Sunday, September 28, 2008

My First Spam...and other mundanities

It finally happened. I got spam (spams?). Heretofore, posts will be moderated. Have no fears, have no worries. I LOVE comments. Makes me feel less alone in the universe, and unless your address is something akin to "Free Daily BlahBlahBlah" you'll get published. I knew it would happen inevitably, but I chose not to moderate until that day. Moderating is a bit of a pain. It delays things. I'm on dial-up, and don't access my computer daily (it takes about 5 minutes just to boot the bloody thing) so if your lovely comment doesn't show up in a day or two it just means that a) I'm away, b) my computer self-combusted, c) I forgot to renew my annual 'free-net' dial-up membership which actually costs $95cdn, or d) anything else ranging from asteroids to stomach flu.
While I'm on the subject of random mundanities, please let me apologize for my slowness in reading your blogs. Basically, I save my blog reading for any Saturday I can haul my butt into the local library where I have high-speed access for free--there I cram my surfing into the space of two hours. I sometimes suspect that I am the only blogger in the entire nettiverse that hobbles along with dial-up, so I just thought I'd get that confessional off my chest.
And last, but not least: announcing a change, or relaxation of format. I have since January adhered to a format that each post bears it's own illustration and posts fall, at least vaguely, into the genre of creative autobiography. This served my purposes well as it committed me to complete projects (some major, some minor) in both visual art and writing. Unfortunately, it also made it difficult to post more than weekly, which is fine, but sometimes feels a bit like strangulation. Things may be a bit more casual from now on. Maybe a photo that I just can't resist showing off (like the fluted helvella), maybe a whine and rant (like this post), maybe artwork that has nothing whatsoever to do with my life on this planet (which may have you speculating as to what other planet does she inhabit).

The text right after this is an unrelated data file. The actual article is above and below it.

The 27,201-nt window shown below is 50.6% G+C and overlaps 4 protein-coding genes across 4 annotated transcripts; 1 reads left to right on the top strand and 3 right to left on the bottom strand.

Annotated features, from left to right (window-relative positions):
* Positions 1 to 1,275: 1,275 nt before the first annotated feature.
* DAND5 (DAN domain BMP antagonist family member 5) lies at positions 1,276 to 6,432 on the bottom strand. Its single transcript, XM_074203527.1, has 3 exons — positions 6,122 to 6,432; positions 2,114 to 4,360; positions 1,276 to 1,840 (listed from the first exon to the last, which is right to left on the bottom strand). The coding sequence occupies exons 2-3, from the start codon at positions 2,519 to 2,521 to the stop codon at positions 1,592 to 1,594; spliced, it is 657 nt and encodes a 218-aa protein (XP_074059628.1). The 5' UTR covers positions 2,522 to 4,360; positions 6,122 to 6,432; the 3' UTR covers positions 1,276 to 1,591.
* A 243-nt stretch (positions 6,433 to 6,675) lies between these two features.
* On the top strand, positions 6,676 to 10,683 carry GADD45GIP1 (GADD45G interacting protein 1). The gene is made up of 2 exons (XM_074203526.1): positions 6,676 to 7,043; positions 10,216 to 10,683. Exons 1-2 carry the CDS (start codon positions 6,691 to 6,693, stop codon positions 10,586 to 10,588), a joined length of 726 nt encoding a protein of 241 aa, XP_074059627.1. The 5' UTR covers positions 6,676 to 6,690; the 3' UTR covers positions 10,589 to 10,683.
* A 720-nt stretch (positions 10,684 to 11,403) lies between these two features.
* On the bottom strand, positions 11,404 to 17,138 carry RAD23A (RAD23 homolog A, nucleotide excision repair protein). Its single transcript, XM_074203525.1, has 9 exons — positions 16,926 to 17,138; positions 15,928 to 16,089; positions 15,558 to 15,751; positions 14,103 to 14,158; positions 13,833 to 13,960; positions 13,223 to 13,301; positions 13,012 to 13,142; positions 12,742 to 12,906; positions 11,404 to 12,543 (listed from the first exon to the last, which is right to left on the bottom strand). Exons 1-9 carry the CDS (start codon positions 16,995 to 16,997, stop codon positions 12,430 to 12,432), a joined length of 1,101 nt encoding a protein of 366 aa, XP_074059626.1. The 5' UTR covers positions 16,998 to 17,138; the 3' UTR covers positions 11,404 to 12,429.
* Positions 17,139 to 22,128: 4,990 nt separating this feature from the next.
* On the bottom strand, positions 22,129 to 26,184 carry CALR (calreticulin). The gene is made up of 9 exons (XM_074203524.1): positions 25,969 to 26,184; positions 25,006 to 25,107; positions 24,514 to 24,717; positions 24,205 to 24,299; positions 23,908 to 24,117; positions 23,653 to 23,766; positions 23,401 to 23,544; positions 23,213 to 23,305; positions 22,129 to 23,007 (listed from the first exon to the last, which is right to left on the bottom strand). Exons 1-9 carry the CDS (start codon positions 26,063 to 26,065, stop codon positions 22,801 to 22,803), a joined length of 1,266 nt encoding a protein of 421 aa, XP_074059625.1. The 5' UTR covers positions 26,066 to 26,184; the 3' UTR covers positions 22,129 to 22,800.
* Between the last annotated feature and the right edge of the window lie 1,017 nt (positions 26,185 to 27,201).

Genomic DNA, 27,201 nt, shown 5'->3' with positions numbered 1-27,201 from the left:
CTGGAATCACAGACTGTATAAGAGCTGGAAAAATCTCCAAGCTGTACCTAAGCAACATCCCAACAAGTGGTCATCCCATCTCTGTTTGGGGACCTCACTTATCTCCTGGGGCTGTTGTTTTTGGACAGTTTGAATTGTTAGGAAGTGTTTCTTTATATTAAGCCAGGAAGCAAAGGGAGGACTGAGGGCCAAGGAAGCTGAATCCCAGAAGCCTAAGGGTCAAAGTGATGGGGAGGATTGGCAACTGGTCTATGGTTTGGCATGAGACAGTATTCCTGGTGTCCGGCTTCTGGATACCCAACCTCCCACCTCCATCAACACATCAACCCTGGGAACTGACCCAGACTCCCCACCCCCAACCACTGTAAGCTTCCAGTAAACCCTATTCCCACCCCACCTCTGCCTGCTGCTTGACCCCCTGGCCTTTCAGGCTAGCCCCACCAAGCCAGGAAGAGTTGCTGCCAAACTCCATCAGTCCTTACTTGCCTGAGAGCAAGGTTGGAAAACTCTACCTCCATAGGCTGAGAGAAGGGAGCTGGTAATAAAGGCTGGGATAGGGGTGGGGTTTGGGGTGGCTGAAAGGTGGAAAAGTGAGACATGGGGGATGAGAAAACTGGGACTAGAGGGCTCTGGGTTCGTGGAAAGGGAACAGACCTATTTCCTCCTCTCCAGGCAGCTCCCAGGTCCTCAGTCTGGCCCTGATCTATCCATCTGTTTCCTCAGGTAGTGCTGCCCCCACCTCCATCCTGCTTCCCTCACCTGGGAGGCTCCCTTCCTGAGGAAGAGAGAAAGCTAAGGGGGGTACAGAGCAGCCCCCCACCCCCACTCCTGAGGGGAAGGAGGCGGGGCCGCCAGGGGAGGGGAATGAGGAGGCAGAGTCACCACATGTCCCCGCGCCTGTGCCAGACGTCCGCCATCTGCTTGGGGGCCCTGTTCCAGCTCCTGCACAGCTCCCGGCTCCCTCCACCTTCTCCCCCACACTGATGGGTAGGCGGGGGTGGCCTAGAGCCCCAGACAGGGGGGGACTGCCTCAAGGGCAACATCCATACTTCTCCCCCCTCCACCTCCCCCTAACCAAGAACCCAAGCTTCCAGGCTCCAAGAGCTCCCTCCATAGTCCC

That said, hope I haven't bored you death, and no, there will be no forthcoming illustration of spam.
Happy blogging.

Saturday, September 27, 2008

Fluted Helvella

This one was not photo-shopped, not even a little. Actually, I've been snapping mushrooms by the dozens lately. While they may be willing to pose endlessly for a still life, they do have a tendency to wilt, shrivel and shed worms and other invertebrate vermin all over the dining room table. Photos can make a good substitute. In this case, it was one snap in five that turned out to be a happy accident--three accidents actually.
1. The lens fogged up (its one of those days that are so dark you think maybe the sun forgot to rise).
2. I think I jiggled the camera (theres a bit of a ghost effect going on).
3. The black background leads me to believe the flash went off.
I didn't mean any of this to happen, but I sure am thrilled with the effect.

Image: digital photograph taken with a now stone-aged Fujifilm FinePix Camera (all of 2 megapixels).

By the light of the moon...

The last of my holiday series; these from Killarney Provincial Park.
Firstly, moonlight. Getting up to pee at 5am is no big thrill at home, but on a camping trip it becomes a major endeavor. Finding my clothes, leashing the dog, unzipping the tent and then stumbling through the pitchy darkness. It can, if not raining, have its side-benefits. Blazing stars, moonlight and soft pink dawn (okay, that was 6am). Having some watercolours with me allowed me to capture the moments my camera couldn't (at least not my camera).